6:10 - I finally convince myself that there's life outside of my shower and that perhaps I should get on with it

6:11 - Boyfriend of Amazingess takes the Young Master out for his morning constitutional

6:20 - I finally decide upon an outfit and make it downstairs to greet Boyfriend of Amazingness and the Young Master as they return from their constitutional and settle in for breakfast

6:30 - Boyfriend of Amazingness leaves for work; Young Master's world comes to a screeching halt

6:35 - After five minutes of prompting and persuading, Young Master remembers that there's another human in the household with whom he might engage

6:37 - Young Master and I set out for a morning walk

6:38 - Young Master insists that we must turn back, for he has forgotten his walking Stick

It's the same every morning. We walk out the door, and make it almost to the end of the driveway before he remembers that something is missing, and we cannot continue forward until it is found.

His walking Stick is the length and bredth of my forearm - exactly the same circumference and only gnawed ever-so-slightly about the ends.**1 It is, by all accounts, the only Stick worth having.

It is the Stick with the capital S.

Sure, other sticks might fill the void for a short time. They might help distract him from his missing companion.

But no stick could e'er replace his Stick.

For instance, one afternoon my fabulous sister puppy-sat for us, on a morning wherein the Young Master would not constitute during his constitutional. For fear of regression of our house-trained pup, I called upon my sister for a lunchtime potty run. She obliged most graciously, but somewhere upon the route of the walk his Stick became lost.

Now, "lost" is a strong term. What happened in my sister's words is that Stick was momentarily set aside in favor of a delectable to-go container that had been cast aside by the road. After he "Dropped It," they were both flushed with success and forgot to retrieve Stick before moving on.

This meant that Stick was lost, as was all hope for future happiness.

The situation was easily resolved when I called Sister and asked if she knew where Stick might be. She directed us, we retrieved Stick and the world was right again. But for those short hours, life was the absolute worst it had ever been.**2

And so, my morning routine is set. I rise, I shine, I walk with Stick.

And it is good.

**1 Of note because the Young Master is a "power chewer." Thank goodness for Kong, whose resistance to puppy teeth resets my hope for the future of nice things in my home.

**2 Ironic for a pup whose baby-making paraphernalia has only been missing for a month. To me, that would be a greater catastrophe... but perhaps his incessant licking of his nethers has reassured him that he's as whole as he needs to be.

Wednesday, September 25, 2013

I Never Thought...

I don't remember where I saw the book that noted "Things I Never Thought I'd Say Until I Was a Parent."

But it was exactly what it sounds like, and it was comedy gold.

Within its pages, parents had noted utterances they never expected to pass their lips until they had offspring who started pushing boundaries and learning about the world around them.

Or maybe it never really existed at all... maybe it's only in my mind. A hodge-podge of different executions of the same concept. Like the web page created by a fellow Educator of Organized Religion, where we noted phrases we never thought would come up in a Sunday morning class. Things like "Yes, sweetheart, that's a very fine sword. But it doesn't belong in his tofu box." (Mentioned during a Halloween party, wherein a ninja was terrifying a large box of tofu. Yeah... the context doesn't make it sound any less crazy. But we had fun!)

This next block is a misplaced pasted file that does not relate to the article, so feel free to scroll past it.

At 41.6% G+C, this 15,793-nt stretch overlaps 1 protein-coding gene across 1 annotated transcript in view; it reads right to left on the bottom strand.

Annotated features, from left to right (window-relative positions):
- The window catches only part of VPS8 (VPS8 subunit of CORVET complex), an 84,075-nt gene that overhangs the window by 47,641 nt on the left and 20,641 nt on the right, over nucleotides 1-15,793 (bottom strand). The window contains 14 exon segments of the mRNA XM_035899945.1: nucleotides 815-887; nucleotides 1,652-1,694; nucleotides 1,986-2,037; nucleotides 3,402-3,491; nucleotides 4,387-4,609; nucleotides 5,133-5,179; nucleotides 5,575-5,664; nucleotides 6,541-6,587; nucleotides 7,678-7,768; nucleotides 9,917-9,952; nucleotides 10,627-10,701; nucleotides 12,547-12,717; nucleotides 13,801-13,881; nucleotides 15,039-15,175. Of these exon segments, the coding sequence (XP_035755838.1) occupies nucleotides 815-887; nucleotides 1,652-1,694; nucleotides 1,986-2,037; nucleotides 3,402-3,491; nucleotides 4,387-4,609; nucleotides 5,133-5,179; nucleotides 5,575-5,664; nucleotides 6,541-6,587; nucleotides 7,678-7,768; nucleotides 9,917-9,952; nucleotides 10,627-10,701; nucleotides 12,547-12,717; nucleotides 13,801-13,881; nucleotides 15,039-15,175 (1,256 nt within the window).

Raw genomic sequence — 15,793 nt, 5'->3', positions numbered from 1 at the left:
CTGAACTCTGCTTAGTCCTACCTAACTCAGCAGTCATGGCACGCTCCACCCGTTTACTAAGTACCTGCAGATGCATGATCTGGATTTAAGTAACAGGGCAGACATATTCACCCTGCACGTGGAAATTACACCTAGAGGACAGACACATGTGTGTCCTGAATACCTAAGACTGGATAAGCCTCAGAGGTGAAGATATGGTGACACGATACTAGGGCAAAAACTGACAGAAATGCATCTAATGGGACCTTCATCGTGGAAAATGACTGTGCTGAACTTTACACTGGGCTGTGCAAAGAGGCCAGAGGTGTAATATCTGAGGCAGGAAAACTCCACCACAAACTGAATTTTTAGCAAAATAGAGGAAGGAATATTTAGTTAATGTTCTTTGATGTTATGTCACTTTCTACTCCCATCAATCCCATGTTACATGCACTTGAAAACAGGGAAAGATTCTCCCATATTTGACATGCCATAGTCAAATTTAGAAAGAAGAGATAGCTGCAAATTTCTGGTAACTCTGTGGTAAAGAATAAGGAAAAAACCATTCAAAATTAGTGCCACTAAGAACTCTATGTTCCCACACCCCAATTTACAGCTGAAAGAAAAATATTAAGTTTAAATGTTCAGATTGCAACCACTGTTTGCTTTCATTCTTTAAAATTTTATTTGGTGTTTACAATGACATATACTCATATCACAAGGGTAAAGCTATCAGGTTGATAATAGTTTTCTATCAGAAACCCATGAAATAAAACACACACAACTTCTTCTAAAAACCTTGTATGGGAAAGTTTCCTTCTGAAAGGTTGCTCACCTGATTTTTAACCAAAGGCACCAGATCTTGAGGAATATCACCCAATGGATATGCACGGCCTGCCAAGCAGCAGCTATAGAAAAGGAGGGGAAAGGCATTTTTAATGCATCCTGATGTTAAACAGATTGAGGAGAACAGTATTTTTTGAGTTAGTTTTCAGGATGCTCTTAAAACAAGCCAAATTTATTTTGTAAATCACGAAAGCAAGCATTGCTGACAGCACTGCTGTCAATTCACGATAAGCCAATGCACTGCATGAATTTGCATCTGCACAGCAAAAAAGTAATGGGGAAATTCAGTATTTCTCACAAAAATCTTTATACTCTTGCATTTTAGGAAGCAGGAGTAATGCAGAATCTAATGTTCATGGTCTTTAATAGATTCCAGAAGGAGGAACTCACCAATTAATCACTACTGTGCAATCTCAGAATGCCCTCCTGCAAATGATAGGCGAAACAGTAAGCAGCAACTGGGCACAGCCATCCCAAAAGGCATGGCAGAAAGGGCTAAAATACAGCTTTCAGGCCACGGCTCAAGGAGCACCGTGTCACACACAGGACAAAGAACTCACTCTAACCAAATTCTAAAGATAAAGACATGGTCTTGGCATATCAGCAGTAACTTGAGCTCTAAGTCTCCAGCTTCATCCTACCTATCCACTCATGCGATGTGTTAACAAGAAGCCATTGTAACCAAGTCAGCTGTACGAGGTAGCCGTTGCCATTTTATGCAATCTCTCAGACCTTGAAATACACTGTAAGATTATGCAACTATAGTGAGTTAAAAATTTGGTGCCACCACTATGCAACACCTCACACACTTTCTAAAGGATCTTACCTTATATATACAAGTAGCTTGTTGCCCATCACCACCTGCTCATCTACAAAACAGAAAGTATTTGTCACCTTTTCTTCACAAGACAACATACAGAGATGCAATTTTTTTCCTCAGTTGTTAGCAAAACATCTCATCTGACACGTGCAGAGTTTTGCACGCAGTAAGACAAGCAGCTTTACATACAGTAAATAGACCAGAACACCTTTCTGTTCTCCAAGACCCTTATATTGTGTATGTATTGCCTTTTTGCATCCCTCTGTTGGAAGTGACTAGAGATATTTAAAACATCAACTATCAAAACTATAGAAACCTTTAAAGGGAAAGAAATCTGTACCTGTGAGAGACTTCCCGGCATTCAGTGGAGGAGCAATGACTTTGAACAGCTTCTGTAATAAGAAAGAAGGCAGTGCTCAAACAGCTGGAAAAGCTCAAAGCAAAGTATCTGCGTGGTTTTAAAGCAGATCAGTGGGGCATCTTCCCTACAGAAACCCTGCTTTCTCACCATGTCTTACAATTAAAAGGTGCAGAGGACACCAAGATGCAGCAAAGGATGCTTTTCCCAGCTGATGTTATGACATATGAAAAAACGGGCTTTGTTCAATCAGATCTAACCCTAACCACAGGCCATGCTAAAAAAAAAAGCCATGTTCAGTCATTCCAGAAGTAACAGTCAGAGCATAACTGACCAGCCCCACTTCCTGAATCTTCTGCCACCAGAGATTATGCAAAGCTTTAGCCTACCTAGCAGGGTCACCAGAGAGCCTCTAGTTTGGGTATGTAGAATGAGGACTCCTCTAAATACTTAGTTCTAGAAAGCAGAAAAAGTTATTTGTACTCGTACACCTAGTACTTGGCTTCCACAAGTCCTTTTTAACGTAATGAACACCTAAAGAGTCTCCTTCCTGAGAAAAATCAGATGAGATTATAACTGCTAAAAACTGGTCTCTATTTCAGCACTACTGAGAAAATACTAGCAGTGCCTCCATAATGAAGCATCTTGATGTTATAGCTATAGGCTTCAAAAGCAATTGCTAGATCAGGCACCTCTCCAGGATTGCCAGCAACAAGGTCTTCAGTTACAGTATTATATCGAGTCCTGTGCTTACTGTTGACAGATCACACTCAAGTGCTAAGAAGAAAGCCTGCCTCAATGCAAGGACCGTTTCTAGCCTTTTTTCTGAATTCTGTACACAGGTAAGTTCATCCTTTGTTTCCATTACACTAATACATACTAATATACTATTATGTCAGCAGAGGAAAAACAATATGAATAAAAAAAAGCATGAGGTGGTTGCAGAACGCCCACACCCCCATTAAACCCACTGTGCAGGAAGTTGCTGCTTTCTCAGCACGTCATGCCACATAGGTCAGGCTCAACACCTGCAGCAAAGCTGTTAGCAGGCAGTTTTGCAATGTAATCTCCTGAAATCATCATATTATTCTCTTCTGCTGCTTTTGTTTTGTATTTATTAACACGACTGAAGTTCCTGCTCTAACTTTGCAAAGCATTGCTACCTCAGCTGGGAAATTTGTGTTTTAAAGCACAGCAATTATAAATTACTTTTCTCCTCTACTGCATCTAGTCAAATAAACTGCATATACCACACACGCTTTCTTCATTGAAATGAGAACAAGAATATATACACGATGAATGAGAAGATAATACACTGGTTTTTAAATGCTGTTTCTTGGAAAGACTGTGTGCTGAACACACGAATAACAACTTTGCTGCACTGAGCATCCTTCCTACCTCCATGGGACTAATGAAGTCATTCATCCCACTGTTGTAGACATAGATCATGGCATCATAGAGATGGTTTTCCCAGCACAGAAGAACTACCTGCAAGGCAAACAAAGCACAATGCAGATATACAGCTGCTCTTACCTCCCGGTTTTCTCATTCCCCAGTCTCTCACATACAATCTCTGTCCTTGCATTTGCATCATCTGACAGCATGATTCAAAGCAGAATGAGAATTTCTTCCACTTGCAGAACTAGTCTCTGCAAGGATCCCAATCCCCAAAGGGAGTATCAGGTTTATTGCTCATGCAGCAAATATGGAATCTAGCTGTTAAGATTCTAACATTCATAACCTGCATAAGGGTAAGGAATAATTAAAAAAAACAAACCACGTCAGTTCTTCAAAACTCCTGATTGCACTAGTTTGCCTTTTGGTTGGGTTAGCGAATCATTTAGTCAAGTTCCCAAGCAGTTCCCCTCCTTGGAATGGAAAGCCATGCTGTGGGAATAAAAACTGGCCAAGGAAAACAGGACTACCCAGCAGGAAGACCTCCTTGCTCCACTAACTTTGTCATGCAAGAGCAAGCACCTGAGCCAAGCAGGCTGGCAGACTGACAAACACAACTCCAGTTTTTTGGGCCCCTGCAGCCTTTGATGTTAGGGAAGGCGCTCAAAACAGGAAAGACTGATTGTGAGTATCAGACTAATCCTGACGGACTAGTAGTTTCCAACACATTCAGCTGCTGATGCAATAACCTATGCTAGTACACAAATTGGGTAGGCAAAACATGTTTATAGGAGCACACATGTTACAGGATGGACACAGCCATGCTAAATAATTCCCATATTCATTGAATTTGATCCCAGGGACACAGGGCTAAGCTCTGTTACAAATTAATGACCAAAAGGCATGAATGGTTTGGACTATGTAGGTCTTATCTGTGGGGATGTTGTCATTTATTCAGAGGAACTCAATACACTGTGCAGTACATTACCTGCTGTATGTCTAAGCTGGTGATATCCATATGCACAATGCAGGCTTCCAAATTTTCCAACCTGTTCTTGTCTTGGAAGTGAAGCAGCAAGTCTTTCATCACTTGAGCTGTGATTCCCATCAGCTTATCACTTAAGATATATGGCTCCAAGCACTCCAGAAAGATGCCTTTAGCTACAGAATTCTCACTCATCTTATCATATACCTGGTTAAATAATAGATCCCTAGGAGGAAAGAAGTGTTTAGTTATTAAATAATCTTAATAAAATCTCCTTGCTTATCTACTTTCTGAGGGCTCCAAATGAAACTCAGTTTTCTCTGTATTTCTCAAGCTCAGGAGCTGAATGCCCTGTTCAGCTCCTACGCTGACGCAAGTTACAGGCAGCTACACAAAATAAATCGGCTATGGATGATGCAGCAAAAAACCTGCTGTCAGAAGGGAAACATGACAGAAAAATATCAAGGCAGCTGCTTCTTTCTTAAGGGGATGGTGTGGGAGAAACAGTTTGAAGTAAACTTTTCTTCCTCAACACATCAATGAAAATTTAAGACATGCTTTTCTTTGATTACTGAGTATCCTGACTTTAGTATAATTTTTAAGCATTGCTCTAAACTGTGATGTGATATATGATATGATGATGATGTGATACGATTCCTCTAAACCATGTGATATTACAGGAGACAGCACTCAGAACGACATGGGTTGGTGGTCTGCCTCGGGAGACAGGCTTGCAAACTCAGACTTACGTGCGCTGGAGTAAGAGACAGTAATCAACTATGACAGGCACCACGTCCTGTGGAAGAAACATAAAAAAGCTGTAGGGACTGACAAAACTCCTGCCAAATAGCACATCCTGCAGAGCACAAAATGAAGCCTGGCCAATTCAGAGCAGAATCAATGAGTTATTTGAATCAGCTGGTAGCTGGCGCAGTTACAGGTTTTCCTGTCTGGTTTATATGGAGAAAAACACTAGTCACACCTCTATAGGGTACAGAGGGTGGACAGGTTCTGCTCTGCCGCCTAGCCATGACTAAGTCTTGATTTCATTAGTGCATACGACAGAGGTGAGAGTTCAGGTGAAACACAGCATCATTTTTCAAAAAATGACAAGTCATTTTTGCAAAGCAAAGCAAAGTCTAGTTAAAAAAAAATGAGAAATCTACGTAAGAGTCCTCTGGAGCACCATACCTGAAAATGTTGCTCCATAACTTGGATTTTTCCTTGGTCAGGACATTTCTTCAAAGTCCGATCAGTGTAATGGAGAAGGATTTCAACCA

Having thus far remained childless, I hadn't the need to deploy any oddly-phrased requests in my day-to-day life. I mean, sure... sometimes I have to say some awkward stuff to my EngineerFriends to keep them in line. But nothing really, truly out of the ordinary**1, and nothing in my own home.

That is... until the Young Master joined our ranks.

He's been with us for just a few days more than a full month. And every single day has been full of "Honey, look what he's doing now!" and "Aww, aren't you just the cutest when you [snuggle in daddy's armpit] [have peanut butter all over your face] [insert typical puppy activity here]..." and "No. NoNoNoNoNo. That is not how we treat [the coffee table] [new insect friend] [mama's arm]."

But on occasion, a form-letter response isn't what the situation calls for.

On occasion, I say Something I Never Thought I'd Say, Until I Was a Parent.

   10.     Oh, oh dear. No, honey, I'm sorry... You killed the bug. You can't play with bugs after they die.

    9a.    Sweetheart, don't lick Daddy when he's in the shower.

    9b.    Okay... hold still, please. Lets get those icky bubbles off of your tongue.

    8.      Oh, honey! Did your fart scare you?

    7.      I don't know what you just fished out of the couch, but spit it out. We don't eat couch treasures.

    6.     Could you not with the teeth, please?
    5.     Honey, if you don't belong in the refrigerator, then your tennis ball doesn't either.

    4.    No, no, no... it's okay, sweetheart. Look! There's no other doggy in the oven. See? Just you!

    3.    Seriously?! We're in the car! What did you find that crunches?! Stop crunching!

    2.    There's room for exactly one tongue in my mouth, and yours isn't it.

    1.     I'm going to die in this burrito of hell**2, smothered by body heat and dog kisses. But at least I'll die happy and loved.

**1 At least, not since the licking incident.

**2 A phrase I coined whence my two male counterparts undertook sleeping upon either side of me on top of the comforter, while I was underneath trapped by their body weight on the blankets and the overwhelming body heat emanating from each party.